SC Workers’ Compensation Laws and Regulations
The information in this article is not intended as legal advice or as a substitute for the advice of your own attorney. For specific legal advice, you should contact and retain an attorney.
Those injured on the job may be entitled to protection under the South Carolina Workers’ Compensation Act.
This legislation was created to give you financial and medical protection you deserve should you ever suffer an injury during, or as a result of, carrying out your work duties.
This legislation is, however, somewhat complex. Ultimately, acquiring compensation requires you to understand:
- Whether the SC Workers’ Compensation Act applies to you.
- Your rights and benefits under the Act.
- How to file a claim to get compensation.
- What to do if your employer disputes your claim.
Understanding these factors is crucial. Therefore, we highly recommend seeking counsel from an experienced workers’ compensation attorney who can explain in detail your rights and responsibilities under this Act.
We will do our best in this article to outline some key points, but it is by no means exhaustive.
What is the South Carolina Workers’ Compensation Act?
The SC Workers’ Compensation Act is a law that requires an employer to compensate and provide medical treatment to an employee who suffers an injury or death during, or in relation to their employment. (SC Code § 42-1-310).
Is Your Employer Required to Follow the Act?
Under the Act, an employer is defined as the State, public corporation, or any private person carrying out employment. All employers are presumed to be bound by the obligation to compensate an injured employee.
However, some employers are exempt, including:
- Employers with less than four employees.
- Employers with a payroll of less than $3000.
- A federal employer.
- A state and county fair association.
- A person selling agricultural products for an agricultural producer.
Nonetheless, if you work for an employer who falls into one of the above categories, your employer may still be bound by the Act if they have waived their exemption.
Are You an Employee Protected by the Act?
Under the Act, an employee is defined as any person working for a non-exempt employer, regardless of whether the employment is lawful or unlawful.
An employee is protected by this act, unless:
- Their employment is casual and outside of their employer’s scope of business.
- They are a licensed real estate agent working solely on commission and under an independent contractor agreement with a broker.
- They are an independent contractor, including truck drivers who hold a lease-purchase agreement or similar arrangement.
- They are a salesperson selling agricultural products for a producer who has prepared these products for sale.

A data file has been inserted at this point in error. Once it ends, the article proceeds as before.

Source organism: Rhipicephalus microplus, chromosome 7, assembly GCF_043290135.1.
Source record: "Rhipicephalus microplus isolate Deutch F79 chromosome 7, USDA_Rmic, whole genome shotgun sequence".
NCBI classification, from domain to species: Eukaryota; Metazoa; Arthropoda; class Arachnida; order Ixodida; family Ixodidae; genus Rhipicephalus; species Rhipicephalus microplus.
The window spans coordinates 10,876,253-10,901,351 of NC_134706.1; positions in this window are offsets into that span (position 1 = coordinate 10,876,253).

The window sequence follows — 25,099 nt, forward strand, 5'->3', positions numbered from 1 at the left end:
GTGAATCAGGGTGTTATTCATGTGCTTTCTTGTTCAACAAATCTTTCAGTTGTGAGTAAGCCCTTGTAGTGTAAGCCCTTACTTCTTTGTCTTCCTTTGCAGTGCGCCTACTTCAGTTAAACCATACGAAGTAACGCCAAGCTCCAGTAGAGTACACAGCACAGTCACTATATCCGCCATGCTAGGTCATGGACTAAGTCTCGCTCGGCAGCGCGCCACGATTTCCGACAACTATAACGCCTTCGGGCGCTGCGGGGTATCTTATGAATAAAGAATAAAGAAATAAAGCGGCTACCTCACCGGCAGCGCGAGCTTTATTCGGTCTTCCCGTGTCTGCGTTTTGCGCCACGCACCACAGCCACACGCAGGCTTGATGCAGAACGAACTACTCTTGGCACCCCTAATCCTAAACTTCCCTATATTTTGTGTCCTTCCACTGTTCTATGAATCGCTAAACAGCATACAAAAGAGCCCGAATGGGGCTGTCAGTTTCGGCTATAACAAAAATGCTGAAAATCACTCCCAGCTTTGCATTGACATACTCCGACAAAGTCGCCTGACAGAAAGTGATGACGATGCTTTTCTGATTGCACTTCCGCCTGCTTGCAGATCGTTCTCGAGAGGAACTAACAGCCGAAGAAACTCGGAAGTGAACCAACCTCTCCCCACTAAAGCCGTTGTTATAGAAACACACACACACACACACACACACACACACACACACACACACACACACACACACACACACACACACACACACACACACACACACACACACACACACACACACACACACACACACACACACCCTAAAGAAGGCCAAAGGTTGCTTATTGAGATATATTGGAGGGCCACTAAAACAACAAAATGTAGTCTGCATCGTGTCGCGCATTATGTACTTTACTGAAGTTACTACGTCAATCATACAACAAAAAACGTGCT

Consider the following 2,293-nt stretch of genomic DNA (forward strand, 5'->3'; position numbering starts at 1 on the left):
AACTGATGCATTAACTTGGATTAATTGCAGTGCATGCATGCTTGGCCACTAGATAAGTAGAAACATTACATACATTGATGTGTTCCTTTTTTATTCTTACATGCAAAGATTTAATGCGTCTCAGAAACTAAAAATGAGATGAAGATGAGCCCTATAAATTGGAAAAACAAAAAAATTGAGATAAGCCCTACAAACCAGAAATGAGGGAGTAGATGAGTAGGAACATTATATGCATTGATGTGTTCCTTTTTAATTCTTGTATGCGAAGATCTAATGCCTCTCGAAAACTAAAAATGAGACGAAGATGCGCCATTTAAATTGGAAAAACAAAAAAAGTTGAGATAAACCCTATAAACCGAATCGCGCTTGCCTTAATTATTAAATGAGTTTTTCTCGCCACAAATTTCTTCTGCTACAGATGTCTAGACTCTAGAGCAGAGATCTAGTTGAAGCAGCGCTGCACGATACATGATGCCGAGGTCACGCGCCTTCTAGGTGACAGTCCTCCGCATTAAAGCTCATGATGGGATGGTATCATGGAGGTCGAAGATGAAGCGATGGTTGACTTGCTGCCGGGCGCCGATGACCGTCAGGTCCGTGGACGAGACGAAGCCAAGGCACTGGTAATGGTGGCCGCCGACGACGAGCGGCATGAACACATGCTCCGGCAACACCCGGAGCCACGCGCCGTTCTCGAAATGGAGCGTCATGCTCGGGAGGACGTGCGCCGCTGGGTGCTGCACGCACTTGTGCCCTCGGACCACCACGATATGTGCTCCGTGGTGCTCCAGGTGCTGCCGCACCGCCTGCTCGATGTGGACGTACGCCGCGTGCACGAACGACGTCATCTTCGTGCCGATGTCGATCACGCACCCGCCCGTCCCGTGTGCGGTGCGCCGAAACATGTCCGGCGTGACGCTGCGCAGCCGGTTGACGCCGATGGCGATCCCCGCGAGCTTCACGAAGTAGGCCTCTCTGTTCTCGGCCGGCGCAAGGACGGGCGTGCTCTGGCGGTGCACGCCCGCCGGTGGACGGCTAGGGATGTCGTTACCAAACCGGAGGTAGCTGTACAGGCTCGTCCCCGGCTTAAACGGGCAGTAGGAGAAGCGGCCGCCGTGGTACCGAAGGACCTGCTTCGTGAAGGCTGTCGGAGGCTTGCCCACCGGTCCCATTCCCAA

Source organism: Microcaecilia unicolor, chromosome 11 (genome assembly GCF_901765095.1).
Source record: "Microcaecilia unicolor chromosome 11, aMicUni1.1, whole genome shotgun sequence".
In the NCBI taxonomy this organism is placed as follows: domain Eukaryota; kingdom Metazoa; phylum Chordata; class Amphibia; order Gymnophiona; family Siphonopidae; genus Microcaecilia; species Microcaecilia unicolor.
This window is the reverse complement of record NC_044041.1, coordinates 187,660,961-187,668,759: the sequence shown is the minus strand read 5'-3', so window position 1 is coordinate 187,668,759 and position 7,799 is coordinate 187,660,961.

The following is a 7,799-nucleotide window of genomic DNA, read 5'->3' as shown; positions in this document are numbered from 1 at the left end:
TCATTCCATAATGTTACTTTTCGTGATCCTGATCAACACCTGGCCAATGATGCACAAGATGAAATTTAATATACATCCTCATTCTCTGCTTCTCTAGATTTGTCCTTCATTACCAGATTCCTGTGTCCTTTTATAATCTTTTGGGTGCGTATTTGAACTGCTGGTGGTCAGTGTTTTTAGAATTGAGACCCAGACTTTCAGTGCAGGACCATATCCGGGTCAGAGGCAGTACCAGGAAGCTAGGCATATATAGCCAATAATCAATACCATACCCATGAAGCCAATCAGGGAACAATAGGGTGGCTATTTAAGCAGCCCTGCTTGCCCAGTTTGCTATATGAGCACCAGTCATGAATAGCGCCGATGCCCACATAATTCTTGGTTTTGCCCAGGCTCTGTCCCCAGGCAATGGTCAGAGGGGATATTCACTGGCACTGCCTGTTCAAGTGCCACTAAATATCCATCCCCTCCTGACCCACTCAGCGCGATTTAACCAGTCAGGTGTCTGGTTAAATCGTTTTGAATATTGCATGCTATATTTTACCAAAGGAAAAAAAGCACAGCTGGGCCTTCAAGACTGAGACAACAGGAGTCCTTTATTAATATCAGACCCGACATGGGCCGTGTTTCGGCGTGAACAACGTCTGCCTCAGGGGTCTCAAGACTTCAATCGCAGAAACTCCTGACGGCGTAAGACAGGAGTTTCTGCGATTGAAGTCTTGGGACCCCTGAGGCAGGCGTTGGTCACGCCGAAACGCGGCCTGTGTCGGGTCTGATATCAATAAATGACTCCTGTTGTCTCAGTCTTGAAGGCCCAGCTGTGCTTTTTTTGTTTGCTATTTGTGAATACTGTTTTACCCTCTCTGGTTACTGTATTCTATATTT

If you are working for a non-exempt employer, and you do not fall into one of the above categories, then you may be entitled to compensation under this Act, as long as your injury qualifies for protection.
Did You Suffer an Injury Covered by the Act?
If you suffered an injury that was caused by or related to an accident that occurred during, or as a result of your employment, you might be entitled to compensation.
However, keep in mind that some injuries are exempt such as:
- Mental injuries, mental illness, stress, heart attacks, strokes, embolisms, or aneurysms that are not caused by a physical injury from the accident.
- Diseases that were not caused by the accident.
There are exceptions to these injuries that could still make an employee eligible for compensation. Therefore, if you have suffered any of these exempted injuries, still consult with a workers’ compensation attorney for further guidance.
What Rights Do You Have?
If you are a covered employee who has suffered an injury on the job, you may be entitled to compensation determined by either an agreement with your employer or by an award issued by the South Carolina Workers’ Compensation Commission.
An employee can only receive compensation for a work injury if they notify their employer within 90 days from the date of the injury or if they file a claim for compensation with the Commission within two years after the accident.
Compensation by Agreement
Upon notifying your employer about your injury, if your employer does not dispute the facts of your claim, they can enter into a compensation agreement with you. The employer must then file a copy of this agreement along with a complete medical report with the Commission for approval.
Compensation by Award
However, if the employer and employee are unable to reach an agreement, either party can file a claim with the Commission for a hearing on the compensation due. Following the hearing, the Commission will then issue a determination on the compensation award.
Amount of Compensation
The amount of compensation that you will receive is based on the type of disability you suffered. If you suffered total disability, you are entitled to weekly compensation of sixty-six and two-thirds percent of your average weekly wages. Whereas, if you suffered partial disability you are entitled to weekly compensation of sixty-six and two-thirds percent of your average weekly wages before your work injury, minus your average weekly wages after the injury.
How Can We Help You?
At Williams & Kamb, we solely practice workers’ compensation law and we have been doing so for over 30 years in the Greenville area. We want to help you establish your eligibility for workers’ compensation and to ultimately receive the compensation you deserve.
We can help you:
- Build and prove your workers’ compensation claim.
- Negotiate a settlement with your employer.
- Represent you at a hearing.